Rocks Grew in the Fields

rocks grew in the fields in the spring:

this was not a wonder; ice moving in earth

clenching and releasing them, pushed them

into the light over generations;

nor was the new calf left for dead

under the trees a wonder;

but another thing revealed

by the passage of seasons,

the long sky with its windy clouds slung low

over the fields; the earth;

the dirt giving these things to the air;

a rough rock against the fingertips,

cold moist earth on its underside,

and coming upon that folded up thing,

dried, stinking where new growth was starting.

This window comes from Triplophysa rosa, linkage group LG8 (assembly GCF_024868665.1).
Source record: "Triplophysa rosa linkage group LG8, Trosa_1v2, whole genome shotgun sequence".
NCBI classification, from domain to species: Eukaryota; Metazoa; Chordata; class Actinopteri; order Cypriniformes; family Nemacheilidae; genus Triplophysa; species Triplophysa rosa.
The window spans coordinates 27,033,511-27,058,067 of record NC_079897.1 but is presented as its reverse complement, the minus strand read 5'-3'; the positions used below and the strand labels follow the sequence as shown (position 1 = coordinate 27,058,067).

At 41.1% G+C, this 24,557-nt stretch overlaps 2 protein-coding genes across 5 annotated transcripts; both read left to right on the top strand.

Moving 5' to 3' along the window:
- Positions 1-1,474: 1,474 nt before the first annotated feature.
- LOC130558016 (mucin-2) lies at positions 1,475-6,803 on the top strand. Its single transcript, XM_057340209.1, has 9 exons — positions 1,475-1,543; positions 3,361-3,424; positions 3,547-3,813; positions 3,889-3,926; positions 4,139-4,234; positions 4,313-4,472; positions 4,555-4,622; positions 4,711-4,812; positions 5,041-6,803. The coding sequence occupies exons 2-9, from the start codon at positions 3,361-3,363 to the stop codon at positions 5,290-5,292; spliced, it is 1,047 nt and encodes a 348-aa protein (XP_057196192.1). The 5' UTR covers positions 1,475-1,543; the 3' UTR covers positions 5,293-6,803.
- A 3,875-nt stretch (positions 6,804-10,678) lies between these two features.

neither of these marvels: there was work to do.


picking rocks, we followed a flatbed wagon pulled

by a tractor; chugging along in the cold april air, the stones

rattling on the wood; until it was full and we drove

to the edge and tossed them onto

a pile that grew year by year, with the trees growing around

them; and year by year more rocks.

though the carcass of that calf disappeared before too long

in the way of living things; buds to leaf, stubble over

cold packed dirt into long hay, blue bells, daisies;

the calf gone and no wonder to it,

though a discolouration in the grass that grew from beneath,

fed either on its young sweet blood

or its rot, the enduring stain

of its ceasing to be.

Published online January 01 2010.

At the Root of Voice cover image

This piece was published in ‘At the Root of Voice,’ the Winter 2010 issue of CV2.

Get more great poetry, interviews, and reviews delivered straight to your door four times a year. Subscribe now.